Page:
Women Workers

Women have always been part of shipyard life, but the parts they played were not always visible.

The image of shipbuilding as a male-dominated industry is accurate, to a point. However, women were an important part of North East shipbuilding communities, and their invisible work behind the scenes has often been overlooked.The Wallsend Slipway and Engineering Company Limited, which constructed 'Mauretania's turbines, with female workers in the yard. ND 1914-1918 Tyne & Wear Archives & Museums DS.WS/143/35

Traditional women’s jobs involved cleaning and polishing at the yards. Women also provided the catering for launch events.

During the Second World War a shortage of labour meant women were recruited into traditional male roles for the first time. They provided general labour and were also trained into more skilled roles such as welders or plumbers.

When the war ended, women were expected to step back into the old ways. Some were happy to do so, but the ideas about what it was possible for women to do had changed.   

(Picture: The Wallsend Slipway and Engineering Company Limited, which constructed the Mauretania's turbines, wiht female workers in th yard. Courtesy Tyne & Wear Archives & Museums)  

Joan Boon of Blyth, Cleaner and Tack Welder

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Although it was always a male-dominated industry, some female employees found careers in the port. Joan Boon, originally employed at the port as a cleaner, became a female tack welder in the 1960s. She earned £24 a week, which “was not bad in those days”.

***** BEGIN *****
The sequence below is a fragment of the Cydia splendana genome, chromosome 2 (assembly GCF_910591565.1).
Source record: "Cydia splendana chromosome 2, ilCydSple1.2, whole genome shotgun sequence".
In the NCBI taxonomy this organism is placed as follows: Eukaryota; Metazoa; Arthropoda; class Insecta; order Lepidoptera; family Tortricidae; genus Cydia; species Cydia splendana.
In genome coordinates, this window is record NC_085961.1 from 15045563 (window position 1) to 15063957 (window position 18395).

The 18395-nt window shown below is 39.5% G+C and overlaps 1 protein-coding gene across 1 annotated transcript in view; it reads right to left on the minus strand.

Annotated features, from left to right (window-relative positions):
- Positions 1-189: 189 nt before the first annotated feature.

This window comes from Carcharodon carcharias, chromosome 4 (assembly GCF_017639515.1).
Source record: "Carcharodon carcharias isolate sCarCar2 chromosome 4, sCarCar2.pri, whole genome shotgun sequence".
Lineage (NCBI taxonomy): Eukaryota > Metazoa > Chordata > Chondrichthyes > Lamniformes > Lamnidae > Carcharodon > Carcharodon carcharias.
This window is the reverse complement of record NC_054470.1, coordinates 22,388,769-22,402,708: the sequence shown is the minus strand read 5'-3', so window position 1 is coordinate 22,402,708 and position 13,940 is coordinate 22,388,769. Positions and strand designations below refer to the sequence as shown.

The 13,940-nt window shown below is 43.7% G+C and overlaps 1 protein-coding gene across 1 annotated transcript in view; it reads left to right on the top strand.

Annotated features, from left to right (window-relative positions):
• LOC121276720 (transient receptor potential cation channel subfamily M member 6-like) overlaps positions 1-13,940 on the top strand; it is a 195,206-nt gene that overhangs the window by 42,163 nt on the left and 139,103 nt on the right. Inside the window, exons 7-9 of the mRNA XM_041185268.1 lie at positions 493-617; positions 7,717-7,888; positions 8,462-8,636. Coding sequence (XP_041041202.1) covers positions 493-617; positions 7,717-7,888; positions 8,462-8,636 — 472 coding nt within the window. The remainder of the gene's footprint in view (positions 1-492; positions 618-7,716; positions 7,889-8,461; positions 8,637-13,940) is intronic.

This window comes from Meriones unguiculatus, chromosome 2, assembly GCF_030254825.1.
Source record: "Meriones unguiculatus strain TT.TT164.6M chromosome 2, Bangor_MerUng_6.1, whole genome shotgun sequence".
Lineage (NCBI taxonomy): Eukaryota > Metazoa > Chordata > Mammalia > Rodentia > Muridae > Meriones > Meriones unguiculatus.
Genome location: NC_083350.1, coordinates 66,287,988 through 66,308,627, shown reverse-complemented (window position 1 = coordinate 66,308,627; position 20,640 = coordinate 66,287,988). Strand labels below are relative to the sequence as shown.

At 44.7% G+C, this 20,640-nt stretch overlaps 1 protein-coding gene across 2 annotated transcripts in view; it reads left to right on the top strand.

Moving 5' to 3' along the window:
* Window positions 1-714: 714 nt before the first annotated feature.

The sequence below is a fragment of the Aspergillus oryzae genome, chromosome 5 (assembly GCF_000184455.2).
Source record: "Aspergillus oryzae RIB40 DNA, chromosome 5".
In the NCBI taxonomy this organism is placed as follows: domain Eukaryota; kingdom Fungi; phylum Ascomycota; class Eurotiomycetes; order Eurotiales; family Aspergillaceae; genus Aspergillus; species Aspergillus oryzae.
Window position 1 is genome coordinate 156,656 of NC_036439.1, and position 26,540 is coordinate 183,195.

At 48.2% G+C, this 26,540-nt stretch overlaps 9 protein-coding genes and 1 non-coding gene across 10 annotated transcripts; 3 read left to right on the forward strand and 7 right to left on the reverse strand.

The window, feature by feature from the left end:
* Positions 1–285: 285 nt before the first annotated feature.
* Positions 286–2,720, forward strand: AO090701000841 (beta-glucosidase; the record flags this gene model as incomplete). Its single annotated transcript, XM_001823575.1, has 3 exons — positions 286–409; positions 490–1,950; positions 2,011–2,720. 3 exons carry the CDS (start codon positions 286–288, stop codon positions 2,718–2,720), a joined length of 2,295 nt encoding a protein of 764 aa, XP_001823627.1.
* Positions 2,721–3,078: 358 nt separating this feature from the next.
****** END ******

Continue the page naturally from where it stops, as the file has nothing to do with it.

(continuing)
Audrey Nichols, tack welder at Swan Hunter (Wallsend) during WW2

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Oral history recording with Audrey Nichols, where she describes her wartime experience working as a tack welder at Swan Hunter.

Christine Burtis, blacksmith’s labourer at Austin & Pickersgill (Southwick) during WW2

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Oral history recording with Christine Burtis, where she describes her wartime experience working as a blacksmith's labourer for Austin & Pickersgill.

Elsie Hammond, welder at Austin & Pickersgill (Southwick) during WW2

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Oral history recording with Elsie Hammond, where she describes her wartime experience working as a welder at Austin & Pickersgill.

Florrie Gatenby, plumber at Palmer’s Shipbuilding Company (Jarrow) during WW2

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Oral history recording with Florrie Gatenby, where she describes her wartime experience working as a plumber at Palmer's Shipbuilding Company.

Nellie Crisp, worker at Doxford's (Sunderland) during WW2

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Oral history recording with Nellie Crisp, where she describes her wartime experience working as a labourer for Doxford’s shipyard in Sunderland.

Women on the Wear

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Feature article by Angela Stevenson about the role women have played in Sunderland's shipbuilding history. Stevenson also reflects on her own family's shipbuilding heritage.